2. .I!'rnE INSUHANCE-EvIDENCE OF WAIVER OF PAYMENT OF PREMIUM.
Evidence considered, and held that the acts of insurance agents amounted to a waiver of the immediate payment of a premium on a policy. 3. FIRE INSURANCE COMPANY-WAIVER OF IMMEDIATE PROOF OF Loss. Where an insurance company asserts that a policy has been canceled previous to a fire, it waives all right to insist that the policy has been forfcitlld because the proofs of loss came too late.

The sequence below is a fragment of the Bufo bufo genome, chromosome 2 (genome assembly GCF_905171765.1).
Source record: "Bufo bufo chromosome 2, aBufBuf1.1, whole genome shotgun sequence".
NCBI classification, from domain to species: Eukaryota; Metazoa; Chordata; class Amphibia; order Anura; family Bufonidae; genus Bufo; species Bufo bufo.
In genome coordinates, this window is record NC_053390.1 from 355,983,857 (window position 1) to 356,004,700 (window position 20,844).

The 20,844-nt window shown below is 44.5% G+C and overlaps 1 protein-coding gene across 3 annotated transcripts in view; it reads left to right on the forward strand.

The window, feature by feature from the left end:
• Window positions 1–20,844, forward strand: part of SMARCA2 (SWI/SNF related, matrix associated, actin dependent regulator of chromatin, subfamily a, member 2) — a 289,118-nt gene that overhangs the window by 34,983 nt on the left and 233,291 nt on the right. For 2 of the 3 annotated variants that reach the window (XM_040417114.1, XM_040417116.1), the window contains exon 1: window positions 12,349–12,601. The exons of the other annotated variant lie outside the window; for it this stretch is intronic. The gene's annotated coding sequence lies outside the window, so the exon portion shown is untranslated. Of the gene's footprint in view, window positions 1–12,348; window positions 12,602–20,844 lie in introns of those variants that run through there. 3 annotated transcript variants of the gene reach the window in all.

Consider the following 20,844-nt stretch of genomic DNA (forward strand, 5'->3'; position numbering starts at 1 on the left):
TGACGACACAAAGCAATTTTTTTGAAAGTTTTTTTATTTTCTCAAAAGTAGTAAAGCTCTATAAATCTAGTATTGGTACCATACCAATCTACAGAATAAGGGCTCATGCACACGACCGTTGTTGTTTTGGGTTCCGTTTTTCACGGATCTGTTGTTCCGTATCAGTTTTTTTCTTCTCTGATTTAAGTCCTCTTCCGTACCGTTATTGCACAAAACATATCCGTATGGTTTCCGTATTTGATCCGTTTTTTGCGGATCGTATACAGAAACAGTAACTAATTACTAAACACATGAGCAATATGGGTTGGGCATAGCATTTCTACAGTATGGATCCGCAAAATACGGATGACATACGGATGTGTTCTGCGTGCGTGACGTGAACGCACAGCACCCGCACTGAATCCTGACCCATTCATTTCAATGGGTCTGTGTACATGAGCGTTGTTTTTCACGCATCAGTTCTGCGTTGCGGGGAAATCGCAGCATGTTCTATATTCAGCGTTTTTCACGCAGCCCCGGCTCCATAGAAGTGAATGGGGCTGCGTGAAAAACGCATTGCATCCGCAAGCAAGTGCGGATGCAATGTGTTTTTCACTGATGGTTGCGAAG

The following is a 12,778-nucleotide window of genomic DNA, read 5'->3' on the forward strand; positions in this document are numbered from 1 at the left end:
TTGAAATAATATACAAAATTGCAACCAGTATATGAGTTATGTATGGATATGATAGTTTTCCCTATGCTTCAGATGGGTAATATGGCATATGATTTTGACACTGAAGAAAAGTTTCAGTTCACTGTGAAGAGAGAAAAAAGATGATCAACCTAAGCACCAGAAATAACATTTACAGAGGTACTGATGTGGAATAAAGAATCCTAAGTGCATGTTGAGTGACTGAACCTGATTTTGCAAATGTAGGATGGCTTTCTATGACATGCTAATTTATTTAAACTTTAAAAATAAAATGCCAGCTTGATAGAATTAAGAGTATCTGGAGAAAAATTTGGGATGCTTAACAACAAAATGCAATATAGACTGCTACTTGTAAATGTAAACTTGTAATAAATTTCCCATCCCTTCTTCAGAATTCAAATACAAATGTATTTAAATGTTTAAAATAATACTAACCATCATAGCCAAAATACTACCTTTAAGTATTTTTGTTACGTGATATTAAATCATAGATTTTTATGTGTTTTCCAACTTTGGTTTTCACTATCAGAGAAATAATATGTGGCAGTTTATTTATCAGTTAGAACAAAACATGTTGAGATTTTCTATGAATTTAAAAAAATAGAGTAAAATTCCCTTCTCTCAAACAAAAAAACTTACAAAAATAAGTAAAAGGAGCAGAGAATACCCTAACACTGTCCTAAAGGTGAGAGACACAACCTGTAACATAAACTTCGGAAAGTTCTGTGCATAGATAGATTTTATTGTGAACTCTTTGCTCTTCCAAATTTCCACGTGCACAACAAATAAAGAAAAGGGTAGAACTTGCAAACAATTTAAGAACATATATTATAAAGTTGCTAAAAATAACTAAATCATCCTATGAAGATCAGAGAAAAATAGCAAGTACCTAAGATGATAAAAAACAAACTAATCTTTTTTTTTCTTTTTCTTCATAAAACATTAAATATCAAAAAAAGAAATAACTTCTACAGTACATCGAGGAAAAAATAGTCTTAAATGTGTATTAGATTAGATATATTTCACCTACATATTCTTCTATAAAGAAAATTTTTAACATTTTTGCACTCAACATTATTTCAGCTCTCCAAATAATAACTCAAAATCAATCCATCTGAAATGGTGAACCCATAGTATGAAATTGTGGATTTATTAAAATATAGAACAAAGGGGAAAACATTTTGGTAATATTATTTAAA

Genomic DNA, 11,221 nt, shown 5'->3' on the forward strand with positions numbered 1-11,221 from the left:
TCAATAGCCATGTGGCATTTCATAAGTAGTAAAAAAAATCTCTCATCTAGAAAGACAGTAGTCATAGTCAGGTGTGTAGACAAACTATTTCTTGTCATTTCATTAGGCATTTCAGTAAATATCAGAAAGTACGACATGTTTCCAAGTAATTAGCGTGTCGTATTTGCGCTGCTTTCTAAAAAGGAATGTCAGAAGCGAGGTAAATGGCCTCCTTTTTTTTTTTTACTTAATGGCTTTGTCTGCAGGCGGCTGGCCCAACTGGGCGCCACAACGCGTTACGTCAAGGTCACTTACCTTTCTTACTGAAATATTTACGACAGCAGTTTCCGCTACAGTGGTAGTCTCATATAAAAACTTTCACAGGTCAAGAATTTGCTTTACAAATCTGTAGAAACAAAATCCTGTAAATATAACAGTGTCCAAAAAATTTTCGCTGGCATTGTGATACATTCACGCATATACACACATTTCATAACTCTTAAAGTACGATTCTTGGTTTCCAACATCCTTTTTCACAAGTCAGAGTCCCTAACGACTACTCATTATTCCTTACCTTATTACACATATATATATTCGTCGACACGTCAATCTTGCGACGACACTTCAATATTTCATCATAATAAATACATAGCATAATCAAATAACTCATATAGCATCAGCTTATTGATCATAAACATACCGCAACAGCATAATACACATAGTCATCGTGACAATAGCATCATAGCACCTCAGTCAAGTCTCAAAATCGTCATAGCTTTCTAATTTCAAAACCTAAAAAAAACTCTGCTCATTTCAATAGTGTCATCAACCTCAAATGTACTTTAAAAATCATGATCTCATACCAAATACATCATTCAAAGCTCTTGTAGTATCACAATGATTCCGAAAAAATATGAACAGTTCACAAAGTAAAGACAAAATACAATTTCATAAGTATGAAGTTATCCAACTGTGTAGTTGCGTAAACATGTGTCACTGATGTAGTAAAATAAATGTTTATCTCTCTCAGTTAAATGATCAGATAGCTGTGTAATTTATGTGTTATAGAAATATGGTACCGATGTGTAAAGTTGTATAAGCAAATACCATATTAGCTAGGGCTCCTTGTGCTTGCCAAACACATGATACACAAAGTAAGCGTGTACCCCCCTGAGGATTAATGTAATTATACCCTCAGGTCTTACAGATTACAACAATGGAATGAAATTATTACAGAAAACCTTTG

Jury Waived, and Trial by Court. Baker cf: Mitchell, for complainants. Duncan, Smith cf: Wilson, for defendants. WOODS, J., The action is upon a policy of fire insurance. The defenses pleaded are-First, that, by reason of non-payment of the premium, the policy had never been in force; second, that the policy had been canceled before the loss occurred; and, third, that the assured had forfeited all right of recovery by failure ·to give notice to the company, and to make proof of the loss, as required by a condition of the policy. The plaintiff, a corporation at Elkhart, Indiana, authorized Defrees & Meader, of Goshen, to procure a stated amount of insurance on the property of the company. Defrees & Meader applied for the insurance to Grubb, J;!axton & Co., of Indianapolis, who were then agents of the defendant, a corporation located at Cincinuati, Ohio, for Indiana north of the Ohio & Mississippi Railroad. On the ninth day of May, 1881, Grubb, Paxton & Co. prepared and sent by mail to Defrees & Meader, for the plaintiff, three policies, (of as many different companies,) including that sued upon. By its terms, this policy was made to take effect at noon of May 9th, the date of the policy. It was received by Defrees & Meader in due course of mail, but, on account of the premium charged being less than the establisbed local rate at Elkhart, they returned it, with the other policies, to Grubb, Paxton & Co., with a request that corrected policies of the same date be sent instead. The same policies were corrected by Grubb, Paxton & Co. in respect to the cbarges of premium, and, without other change, remailed on May 12th to Defrees & Meader, who received and delivered them on or before May 17th to the treasurer of the plaintiff, and received of him the premium named. In their letter of May 9th, with which the policies were first sent, Grubb,